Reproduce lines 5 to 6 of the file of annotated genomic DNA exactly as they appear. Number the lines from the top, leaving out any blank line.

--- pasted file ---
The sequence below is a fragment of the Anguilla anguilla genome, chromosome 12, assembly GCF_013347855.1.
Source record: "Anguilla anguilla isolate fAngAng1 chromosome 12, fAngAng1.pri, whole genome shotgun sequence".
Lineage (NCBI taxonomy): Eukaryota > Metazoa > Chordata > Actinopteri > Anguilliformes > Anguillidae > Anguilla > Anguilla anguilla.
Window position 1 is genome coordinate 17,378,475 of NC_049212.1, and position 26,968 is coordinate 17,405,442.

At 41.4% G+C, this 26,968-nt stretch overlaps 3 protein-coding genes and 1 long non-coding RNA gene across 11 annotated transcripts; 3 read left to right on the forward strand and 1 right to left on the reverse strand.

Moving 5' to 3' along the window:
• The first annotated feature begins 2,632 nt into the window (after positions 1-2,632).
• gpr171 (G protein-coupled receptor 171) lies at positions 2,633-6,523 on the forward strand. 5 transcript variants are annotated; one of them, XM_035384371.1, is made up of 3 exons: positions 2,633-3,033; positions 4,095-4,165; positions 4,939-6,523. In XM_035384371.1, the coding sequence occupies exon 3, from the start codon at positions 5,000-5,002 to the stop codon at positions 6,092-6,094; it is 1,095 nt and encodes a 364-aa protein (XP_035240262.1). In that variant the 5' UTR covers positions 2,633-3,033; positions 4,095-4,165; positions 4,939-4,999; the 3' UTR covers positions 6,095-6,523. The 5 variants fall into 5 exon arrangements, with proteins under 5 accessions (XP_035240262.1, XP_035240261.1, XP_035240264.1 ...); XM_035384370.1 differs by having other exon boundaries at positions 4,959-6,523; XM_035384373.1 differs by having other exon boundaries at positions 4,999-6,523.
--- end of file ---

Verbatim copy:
At 41.4% G+C, this 26,968-nt stretch overlaps 3 protein-coding genes and 1 long non-coding RNA gene across 11 annotated transcripts; 3 read left to right on the forward strand and 1 right to left on the reverse strand.

Moving 5' to 3' along the window: